Jack Burnham (1968) Systems Esthetics

Looking into systems aesthetics, @rarar suggested that we might look into Jack Burnham.

In his articles “Systems Esthetics” (1968) and “Real Time Systems” (1969), Burnham already explored a systems approach to art: “A systems viewpoint is focused on the creation of stable, ongoing relationships between organic and non-organic systems”.

Writing for an audience of artists, Burnham (1968) wrote:

A systems viewpoint is focused on the creation of stable, on-going relationships between organic and non-organic systems, be these neighborhoods, industrial complexes, farms, transportation systems, information centers, recreation centers, or any of the other matrixes of human activity. All living situations must be treated in the context of a systems hierarchy of values. Intuitively many artists have already grasped these relatively recent distinctions, and if their “environments” are on the unsophisticated side, this will change with time and experience. [p. 31]

Hmmm … I wonder about the “systems hierarchy of values”.

Burnham seems to have been attracted by the pursuit of a general theory of systems by Ludwig von Bertalanffy.

The systems approach goes beyond a concern with staged environments and happenings; it deals in a revolutionary fashion with the larger problem of boundary concepts. In systems perspective there are no contrived confines such as the theater proscenium or picture frame. Conceptual focus rather than material limits define the system. Thus any situation, either in or outside the context of art, may be designed and judged as a system. Inasmuch as a system may contain people, ideas, messages, atmospheric conditions, power sources, etc., a system is, to quote the systems biologist, Ludwig von Bertalanffy, a “complex of components in interaction,” 6 comprised of material, energy, and information in various degrees of organization. In evaluating systems the artist is a perspectivist considering goals, boundaries, structure, input, output, and related activity inside and outside the system. Where the object almost always has a fixed shape and boundaries, the consistency of a system may be altered in time and space, its behavior determined both by external conditions and its mechanisms of control.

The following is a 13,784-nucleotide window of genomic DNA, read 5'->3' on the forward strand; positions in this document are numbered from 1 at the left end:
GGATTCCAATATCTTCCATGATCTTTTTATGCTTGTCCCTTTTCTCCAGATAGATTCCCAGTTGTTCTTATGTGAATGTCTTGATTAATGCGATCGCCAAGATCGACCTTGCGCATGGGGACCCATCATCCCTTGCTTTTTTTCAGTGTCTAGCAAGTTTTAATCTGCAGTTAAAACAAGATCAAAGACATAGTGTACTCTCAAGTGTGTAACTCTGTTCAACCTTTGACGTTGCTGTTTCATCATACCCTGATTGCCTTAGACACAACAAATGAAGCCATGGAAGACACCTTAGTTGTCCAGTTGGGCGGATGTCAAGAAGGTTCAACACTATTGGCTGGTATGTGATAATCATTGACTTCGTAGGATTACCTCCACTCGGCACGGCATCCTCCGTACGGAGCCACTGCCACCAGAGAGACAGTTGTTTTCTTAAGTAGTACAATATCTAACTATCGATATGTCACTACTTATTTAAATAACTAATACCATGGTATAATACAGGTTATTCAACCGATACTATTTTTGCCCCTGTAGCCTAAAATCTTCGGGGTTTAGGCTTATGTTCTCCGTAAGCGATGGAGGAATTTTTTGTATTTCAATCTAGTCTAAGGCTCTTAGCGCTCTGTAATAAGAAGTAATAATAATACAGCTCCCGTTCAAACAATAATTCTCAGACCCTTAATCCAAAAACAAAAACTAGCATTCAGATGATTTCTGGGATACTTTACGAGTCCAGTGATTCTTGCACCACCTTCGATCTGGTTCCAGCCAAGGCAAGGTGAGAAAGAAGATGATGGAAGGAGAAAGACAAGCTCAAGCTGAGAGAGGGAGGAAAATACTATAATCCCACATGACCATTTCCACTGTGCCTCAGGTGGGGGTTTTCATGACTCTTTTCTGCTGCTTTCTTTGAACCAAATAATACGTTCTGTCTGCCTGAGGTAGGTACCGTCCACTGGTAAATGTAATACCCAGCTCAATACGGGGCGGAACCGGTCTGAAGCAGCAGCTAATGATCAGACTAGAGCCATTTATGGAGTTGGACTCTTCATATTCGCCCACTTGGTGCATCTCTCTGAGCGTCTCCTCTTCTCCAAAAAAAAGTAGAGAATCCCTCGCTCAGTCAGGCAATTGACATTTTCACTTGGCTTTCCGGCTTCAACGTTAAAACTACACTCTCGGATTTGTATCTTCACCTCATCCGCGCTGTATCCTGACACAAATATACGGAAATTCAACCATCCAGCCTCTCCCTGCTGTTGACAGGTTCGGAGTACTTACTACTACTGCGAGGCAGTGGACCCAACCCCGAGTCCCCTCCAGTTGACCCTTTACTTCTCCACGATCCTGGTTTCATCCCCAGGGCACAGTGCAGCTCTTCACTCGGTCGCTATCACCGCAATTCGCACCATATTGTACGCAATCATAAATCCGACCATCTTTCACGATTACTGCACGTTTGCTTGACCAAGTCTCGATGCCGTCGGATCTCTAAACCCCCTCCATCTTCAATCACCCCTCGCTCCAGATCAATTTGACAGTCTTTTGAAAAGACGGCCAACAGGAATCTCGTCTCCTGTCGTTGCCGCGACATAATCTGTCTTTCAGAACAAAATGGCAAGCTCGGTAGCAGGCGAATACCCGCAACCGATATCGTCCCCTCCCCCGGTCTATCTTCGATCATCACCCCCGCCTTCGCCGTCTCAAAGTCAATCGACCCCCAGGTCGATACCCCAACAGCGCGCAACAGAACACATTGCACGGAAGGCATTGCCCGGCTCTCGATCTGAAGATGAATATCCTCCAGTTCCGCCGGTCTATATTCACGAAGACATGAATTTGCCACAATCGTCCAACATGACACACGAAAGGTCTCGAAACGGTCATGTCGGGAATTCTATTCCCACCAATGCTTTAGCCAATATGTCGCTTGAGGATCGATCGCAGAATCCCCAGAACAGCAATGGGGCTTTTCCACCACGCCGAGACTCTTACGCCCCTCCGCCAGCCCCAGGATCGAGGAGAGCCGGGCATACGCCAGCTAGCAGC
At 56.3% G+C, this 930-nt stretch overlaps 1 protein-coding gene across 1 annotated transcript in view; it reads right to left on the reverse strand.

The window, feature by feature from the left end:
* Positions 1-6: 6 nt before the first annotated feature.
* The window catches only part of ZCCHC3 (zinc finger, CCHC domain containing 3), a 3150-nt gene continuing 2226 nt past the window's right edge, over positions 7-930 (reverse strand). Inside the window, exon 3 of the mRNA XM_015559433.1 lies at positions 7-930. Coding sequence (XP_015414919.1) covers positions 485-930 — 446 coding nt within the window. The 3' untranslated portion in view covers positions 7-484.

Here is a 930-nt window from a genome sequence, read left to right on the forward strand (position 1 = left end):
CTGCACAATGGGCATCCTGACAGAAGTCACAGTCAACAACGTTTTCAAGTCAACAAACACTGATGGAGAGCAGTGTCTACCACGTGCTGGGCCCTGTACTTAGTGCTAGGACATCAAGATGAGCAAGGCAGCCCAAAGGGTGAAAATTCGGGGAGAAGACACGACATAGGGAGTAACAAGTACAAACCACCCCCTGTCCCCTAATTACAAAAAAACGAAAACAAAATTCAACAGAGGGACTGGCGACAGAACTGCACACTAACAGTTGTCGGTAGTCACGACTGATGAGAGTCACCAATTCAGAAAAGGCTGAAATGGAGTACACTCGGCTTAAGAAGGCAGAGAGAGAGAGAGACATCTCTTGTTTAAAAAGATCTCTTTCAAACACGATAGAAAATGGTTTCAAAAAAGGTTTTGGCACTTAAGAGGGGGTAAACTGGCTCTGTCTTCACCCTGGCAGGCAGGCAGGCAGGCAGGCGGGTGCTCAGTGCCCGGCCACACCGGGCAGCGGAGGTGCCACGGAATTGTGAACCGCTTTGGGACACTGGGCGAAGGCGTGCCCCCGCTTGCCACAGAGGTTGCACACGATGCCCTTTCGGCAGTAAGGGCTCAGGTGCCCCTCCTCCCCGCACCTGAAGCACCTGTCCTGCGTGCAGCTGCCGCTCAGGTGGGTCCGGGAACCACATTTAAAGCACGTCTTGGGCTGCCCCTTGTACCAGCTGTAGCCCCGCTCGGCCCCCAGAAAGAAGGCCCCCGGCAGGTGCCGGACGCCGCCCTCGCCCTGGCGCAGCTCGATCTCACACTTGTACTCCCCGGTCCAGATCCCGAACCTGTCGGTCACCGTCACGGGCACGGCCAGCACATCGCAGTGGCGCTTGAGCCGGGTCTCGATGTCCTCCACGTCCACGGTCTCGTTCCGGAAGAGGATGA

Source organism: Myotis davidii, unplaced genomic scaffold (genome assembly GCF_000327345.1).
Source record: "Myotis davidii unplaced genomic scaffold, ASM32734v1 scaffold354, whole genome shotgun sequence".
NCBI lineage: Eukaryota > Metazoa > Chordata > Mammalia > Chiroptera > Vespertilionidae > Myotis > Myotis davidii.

• 6 Bertalanlly. Ludwig von (1967) Robots, Men and Minds (New York: George Braziller Inc.) p. 69

Hmmm … On “material, energy and information”, and on “goals, boundaries, structure, input, output …”. This puts us into the earliest views on systems thinking. The founders in the systems sciences were active in the 1970s, see " Genealogy of Systems Thinking | Debora Hammond | 2002 .